The Ayurvedic Diet: How seasonal eating habits can help you prevent cancer

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ayurvedic-diet(NaturalHealth365) Today, we’ll take a closer look at the Ayurvedic diet, seasonal eating and how that can help us to prevent cancer.

Most of us change some aspect of our day-to-day lives according to the seasons.  In winter, the heavy jackets come out of the closet while in summer in most parts of the world, it’s time for shorts and flip flops.  Wouldn’t it make practical sense, then, that our eating habits should also change according to the seasons?

Ayurvedic seasonal eating means eating food that is in alignment (both physically and energetically) with a particular time of year.  The majority of the world has adopted the Standard American Diet with devastating results, including off-the-charts rates of diabetes, heart disease, neurological disorders and cancer.

So, the question remains, could Ayurvedic seasonal eating provide an answer for disease-free living and better overall health?

Discover the “the science of life” within Ayurvedic medicine

Ayurveda is based on preventative health and is concerned with harmonizing all aspects of a person’s mind, body and spirit, not just the physical body. It sees the body as consisting of natural elements: fire, water, air, earth and ether (space).

The way these elements express themselves are called Doshas: Vata, Pitta and Kapha.  In Ayurveda, each individual is unique and will express the Doshas differently.  At the same time, each Dosha also corresponds to specific functions in the body.

The Pitta Dosha is connected to water and fire as well as to metabolism (including cellular metabolism). Kapha is ruled by water and earth and is responsible for the health of the spinal and cerebral fluid, the growth of new tissue and the mucosal lining of the stomach. Vata is associated with the air and ether so it governs all movement within the body, including nerve impulses, respiration, elimination and circulation.

Understanding your Dosha type brings deeper meaning to life

Imbalanced Doshas can lead to disease while balanced Doshas lead to health and vibrancy.  Ayurvedic Ritucharya is a systematic way to balance the Doshas through eating habits designed to be in alignment with the rhythms of nature (which are also our own natural rhythms).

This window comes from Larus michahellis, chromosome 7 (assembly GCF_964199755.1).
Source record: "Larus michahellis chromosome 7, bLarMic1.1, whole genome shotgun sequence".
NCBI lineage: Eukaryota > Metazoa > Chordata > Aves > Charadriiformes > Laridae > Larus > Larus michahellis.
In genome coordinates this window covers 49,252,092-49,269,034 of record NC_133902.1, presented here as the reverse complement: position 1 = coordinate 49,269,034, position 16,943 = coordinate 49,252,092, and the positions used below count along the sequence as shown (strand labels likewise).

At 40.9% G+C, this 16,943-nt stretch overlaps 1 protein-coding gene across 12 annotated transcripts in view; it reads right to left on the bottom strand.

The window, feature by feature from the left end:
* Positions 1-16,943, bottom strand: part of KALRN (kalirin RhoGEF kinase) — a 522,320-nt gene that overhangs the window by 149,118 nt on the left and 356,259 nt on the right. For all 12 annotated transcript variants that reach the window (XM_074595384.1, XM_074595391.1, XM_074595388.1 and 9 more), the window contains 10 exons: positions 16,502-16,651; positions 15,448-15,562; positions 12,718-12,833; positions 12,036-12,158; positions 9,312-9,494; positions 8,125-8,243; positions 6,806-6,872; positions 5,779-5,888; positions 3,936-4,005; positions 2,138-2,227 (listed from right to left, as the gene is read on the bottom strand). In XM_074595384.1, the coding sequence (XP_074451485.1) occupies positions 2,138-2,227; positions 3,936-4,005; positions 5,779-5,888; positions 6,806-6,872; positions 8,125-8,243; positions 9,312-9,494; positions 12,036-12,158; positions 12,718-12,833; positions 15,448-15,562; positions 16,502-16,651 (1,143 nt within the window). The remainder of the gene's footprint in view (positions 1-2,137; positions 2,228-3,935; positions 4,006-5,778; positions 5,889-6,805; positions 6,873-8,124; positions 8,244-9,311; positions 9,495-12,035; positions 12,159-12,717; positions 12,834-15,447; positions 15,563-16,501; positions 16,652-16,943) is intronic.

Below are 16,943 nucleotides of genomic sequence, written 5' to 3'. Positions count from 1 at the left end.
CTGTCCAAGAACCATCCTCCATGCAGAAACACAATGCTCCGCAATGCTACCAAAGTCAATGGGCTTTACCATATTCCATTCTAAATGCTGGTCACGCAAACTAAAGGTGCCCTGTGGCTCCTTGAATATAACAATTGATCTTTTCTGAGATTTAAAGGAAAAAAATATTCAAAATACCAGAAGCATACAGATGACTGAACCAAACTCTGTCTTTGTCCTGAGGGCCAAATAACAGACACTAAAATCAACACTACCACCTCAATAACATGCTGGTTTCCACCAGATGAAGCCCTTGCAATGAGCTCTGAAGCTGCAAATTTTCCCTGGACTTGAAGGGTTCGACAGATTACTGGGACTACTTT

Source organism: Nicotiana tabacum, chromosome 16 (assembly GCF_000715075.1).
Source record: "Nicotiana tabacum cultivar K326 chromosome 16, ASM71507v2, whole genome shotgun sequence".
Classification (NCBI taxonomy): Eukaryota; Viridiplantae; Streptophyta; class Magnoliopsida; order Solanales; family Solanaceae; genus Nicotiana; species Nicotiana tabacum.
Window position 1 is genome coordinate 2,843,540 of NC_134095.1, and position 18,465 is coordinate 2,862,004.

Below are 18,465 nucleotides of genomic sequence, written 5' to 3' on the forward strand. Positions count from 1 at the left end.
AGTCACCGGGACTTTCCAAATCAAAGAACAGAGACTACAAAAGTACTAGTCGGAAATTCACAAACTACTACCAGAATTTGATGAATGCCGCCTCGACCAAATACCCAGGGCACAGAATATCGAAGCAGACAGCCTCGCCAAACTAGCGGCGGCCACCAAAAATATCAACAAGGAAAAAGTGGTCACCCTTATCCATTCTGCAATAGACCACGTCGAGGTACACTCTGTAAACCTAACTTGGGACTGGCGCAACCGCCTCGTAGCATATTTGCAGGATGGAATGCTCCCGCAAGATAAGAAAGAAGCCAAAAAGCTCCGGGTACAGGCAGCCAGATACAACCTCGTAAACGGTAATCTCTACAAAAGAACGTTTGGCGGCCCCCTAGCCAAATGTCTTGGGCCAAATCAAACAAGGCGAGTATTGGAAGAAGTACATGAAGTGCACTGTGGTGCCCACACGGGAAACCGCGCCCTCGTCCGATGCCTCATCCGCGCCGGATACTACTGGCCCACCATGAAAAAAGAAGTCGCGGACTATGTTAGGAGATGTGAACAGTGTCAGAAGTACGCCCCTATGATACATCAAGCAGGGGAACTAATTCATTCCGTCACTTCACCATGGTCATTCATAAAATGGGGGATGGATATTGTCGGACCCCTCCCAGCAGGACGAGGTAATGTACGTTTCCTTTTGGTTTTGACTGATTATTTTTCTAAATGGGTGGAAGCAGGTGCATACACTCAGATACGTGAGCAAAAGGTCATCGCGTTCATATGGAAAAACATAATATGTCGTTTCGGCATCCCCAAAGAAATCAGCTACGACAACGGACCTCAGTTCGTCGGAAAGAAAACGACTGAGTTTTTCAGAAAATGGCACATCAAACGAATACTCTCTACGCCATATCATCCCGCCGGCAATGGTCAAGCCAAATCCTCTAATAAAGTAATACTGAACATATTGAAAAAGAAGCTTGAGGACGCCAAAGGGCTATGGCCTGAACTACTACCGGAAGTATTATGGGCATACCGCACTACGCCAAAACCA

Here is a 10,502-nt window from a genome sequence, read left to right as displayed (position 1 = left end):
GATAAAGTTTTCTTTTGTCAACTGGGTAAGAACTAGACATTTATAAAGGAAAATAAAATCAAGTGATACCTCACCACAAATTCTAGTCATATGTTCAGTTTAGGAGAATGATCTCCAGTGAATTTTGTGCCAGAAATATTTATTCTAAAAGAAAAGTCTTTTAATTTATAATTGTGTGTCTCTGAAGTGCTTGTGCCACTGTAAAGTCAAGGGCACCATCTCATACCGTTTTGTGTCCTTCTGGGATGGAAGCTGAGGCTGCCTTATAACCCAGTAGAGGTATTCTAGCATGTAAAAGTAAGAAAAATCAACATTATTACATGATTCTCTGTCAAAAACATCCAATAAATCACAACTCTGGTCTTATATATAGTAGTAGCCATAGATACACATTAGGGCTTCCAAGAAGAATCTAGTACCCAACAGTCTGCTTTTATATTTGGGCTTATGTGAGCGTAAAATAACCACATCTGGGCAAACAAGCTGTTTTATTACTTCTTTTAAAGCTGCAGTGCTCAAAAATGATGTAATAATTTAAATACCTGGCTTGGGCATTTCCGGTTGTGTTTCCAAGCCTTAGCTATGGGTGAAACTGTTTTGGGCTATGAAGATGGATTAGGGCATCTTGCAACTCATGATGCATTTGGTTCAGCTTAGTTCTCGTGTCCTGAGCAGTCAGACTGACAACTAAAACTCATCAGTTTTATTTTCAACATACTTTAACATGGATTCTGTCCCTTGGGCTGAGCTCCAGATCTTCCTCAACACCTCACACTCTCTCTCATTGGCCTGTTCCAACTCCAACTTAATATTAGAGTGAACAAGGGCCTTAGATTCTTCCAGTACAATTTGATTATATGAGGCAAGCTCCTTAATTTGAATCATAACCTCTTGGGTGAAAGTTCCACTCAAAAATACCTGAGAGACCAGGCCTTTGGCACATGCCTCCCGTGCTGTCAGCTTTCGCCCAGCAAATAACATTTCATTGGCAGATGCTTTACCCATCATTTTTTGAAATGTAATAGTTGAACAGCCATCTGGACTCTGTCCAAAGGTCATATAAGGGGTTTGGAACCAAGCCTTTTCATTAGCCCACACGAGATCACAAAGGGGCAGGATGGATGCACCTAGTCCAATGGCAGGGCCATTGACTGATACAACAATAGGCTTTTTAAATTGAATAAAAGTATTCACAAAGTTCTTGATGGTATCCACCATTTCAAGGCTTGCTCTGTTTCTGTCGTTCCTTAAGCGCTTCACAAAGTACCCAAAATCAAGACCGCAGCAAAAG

In Ritucharya, each season corresponds to the Dakshinayana, or the gradual movement of the earth around the sun, and seasonal changes correspond to particular tastes and changes in the Doshas. The summer months, for example, involve an “accumulation” and then an “aggrevation” of Pitta, which can lead to common summertime aggravations such as skin rashes, inflammation and fevers.

In response, Ayurvedic Ritucharya recommends eating Pitta-calming foods during the hot summer months, such as fruits and vegetables, ghee (which Ayurveda considers as “tridoshic”), sweet foods, and astringent and bitter tastes, such as lemon and coconut water.

Is the Ayurvedic diet being destroyed by ‘modern’ lifestyle habits?

Even in the birthplace of Ayurveda, the S.A.D. diet is taking its toll.  According to an August 2011 report published in AYU, the international quarterly journal for research in Ayurveda: “The World Health Organization has identified India as one of the nations that is going to have most of the lifestyle disorders in the near future,” especially for people younger than 40 who have adopted Western lifestyles.

Young members of urban Indian society have one of the fastest growing rates of diabetes and pre-diabetic conditions on the planet. The report, like many others, is a call to action away from this trend.  Yet, you don’t have to learn an ancient system of healing to reap the benefits of seasonal food.

Whether or not you practice Ayurvedic Ritucharya, changing your eating habits to focus on what’s fresh and in season just makes practical sense!

Here are four reasons why eating what’s growing in your region – right now – is a good idea no matter where you live: